Visualizing High-Dimensional Data with Python
Learn how to use dimensionality reduction to better understand your data
Understanding your data is key in any data science project. Visualization is useful but can be challenging when the data has a high dimensionality. This includes complex data types such as text, images, and sensor measurements from fields such as industry, healthcare, and transportation. You could create a scatter plot matrix, but this can only show how any two features interact and fails to capture structure across many dimensions. But not to worry—there’s an entire subfield within machine learning concerned with exactly this challenge: dimensionality reduction. Dimensionality reduction algorithms can help you gain insight into your high-dimensional data and reveal whether there’s any structure.
Expert Jeroen Janssens walks you through three well-known dimensionality reduction algorithms: principal component analysis (PCA), t-Distributed Stochastic Neighbor Embedding (t-SNE), and Uniform Manifold Approximation and Projection (UMAP). Join in to learn when and why to use dimensionality reduction, the benefits and limitations of the various algorithms, how they work under the hood, and how to apply them using Python and the Jupyter Notebook.
What you'll learn-and how you can apply it
By the end of this live online course, you’ll understand:
- The importance of visualizing high-dimensional data
- The benefits and limitations of various dimensionality reduction algorithms, including principal component analysis (PCA), t-Distributed Stochastic Neighbor Embedding (t-SNE), and Uniform Manifold Approximation and Projection (UMAP)
- The inner workings of the algorithms on a more detailed level
And you’ll be able to:
- Apply dimensionality reduction algorithms in Python and the Jupyter Notebook
- Choose the right parameter settings given an algorithm and dataset
- Visualize the resulting mapping using your favourite plotting package, whether that's Matplotlib, Altair, seaborn, or plotnine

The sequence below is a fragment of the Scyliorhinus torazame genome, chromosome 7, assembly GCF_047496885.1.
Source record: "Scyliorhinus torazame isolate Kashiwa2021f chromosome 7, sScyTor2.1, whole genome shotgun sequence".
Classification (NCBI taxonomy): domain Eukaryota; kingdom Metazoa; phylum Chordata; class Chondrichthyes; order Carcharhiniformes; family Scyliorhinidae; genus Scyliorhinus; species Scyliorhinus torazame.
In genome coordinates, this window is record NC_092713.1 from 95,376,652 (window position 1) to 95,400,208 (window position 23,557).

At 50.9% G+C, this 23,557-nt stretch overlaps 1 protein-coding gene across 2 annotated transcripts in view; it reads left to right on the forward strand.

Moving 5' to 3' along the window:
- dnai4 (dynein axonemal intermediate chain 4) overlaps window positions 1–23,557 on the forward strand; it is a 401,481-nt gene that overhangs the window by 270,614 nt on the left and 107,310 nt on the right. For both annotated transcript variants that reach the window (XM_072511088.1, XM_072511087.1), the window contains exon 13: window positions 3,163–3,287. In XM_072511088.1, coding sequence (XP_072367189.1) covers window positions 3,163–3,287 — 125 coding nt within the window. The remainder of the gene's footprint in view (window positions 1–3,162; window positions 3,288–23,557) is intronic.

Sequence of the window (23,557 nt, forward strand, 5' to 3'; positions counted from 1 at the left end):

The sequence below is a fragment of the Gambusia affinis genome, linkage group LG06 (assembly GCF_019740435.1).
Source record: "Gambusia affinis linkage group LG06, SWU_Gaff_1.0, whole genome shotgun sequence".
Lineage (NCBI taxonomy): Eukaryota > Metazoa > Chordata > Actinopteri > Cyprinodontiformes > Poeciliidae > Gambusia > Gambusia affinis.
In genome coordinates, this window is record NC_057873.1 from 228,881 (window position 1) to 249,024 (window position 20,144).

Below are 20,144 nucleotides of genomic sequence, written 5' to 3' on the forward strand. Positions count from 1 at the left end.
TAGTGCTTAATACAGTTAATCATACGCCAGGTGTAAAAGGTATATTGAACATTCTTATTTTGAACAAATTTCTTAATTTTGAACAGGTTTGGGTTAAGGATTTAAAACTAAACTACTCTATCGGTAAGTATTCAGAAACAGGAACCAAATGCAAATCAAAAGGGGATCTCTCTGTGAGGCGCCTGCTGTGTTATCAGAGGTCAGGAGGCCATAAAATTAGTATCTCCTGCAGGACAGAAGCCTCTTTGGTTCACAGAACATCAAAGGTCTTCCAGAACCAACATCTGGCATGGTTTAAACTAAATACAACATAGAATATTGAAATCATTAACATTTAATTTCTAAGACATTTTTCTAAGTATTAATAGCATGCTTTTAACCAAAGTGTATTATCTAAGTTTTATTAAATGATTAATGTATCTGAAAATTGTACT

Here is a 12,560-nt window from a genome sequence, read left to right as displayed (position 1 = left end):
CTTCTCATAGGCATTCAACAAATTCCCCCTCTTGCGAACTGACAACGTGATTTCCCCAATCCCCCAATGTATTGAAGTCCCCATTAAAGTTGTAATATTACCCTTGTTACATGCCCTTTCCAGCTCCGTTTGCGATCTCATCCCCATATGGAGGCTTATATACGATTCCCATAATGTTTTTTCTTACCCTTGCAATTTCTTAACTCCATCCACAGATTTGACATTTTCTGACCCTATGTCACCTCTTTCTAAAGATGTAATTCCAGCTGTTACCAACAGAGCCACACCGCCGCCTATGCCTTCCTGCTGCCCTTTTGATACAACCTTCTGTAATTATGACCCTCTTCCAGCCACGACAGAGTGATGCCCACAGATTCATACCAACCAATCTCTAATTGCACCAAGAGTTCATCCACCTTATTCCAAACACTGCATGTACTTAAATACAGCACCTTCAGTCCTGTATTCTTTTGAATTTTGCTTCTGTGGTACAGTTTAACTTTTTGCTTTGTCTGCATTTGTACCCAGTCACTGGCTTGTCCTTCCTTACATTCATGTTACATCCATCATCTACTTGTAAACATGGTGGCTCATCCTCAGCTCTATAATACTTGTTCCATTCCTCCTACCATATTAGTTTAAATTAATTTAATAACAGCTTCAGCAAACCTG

This training course is for you because...
- You’re a data scientist, BI specialist, statistician, or machine learning engineer who works with complex data.
- You want to understand how dimensionality reduction works and how it can help you.
- You aim to reveal any structure in your data through visualization.
- A working knowledge of Python
- Familiarity with the scikit-learn API (useful but not required)
- Read Feature Engineering for Machine Learning (book)
- Read Interactive Data Visualization for the Web, second edition (book)
About your instructor
Jeroen Janssens is the founder and CEO of Data Science Workshops, which provides on-the-job training and coaching in data visualisation, machine learning, and programming. For one day a week, Jeroen is an assistant professor at Jheronimus Academy of Data Science. Previously, he was a data scientist at Elsevier in Amsterdam and startups YPlan and Outbrain in New York City. He is the author of Data Science at the Command Line, published by O’Reilly Media. Jeroen holds a PhD in machine learning from Tilburg University and an MSc in artificial intelligence from Maastricht University.
The timeframes are only estimates and may vary according to how the class is progressing
The importance of dimensionality reduction (20 minutes)
- Group discussion: What kind of data do you work with? How do you currently visualize it?
- Presentation: What is dimensionality reduction?; Why do it?; overview of dimensionality reduction algorithms
- Demo: The disadvantage of a scatter plot matrix
Algorithm: PCA (35 minutes)
- Presentation: An intuitive understanding of PCA (principal component analysis)
- Demo: Visualizing results using Matplotlib, seaborn, Altair, or plotnine
- Jupyter Notebook exercise: Apply PCA and visualize results
Break (5 minutes)
Algorithm: t-SNE (55 minutes)
- Presentation: A deep dive into t-SNE (t-Distributed Stochastic Neighbor Embedding)
- Jupyter Notebook exercise: Explore the influence of the parameter perplexity
Break (5 minutes)
Algorithm: UMAP (40 minutes)
- Presentation: The difference between t-SNE and UMAP (Uniform Manifold Approximation and Projection)
- Jupyter Notebook exercise: Apply UMAP and compare results with t-SNE
Wrap-up and Q&A (20 minutes)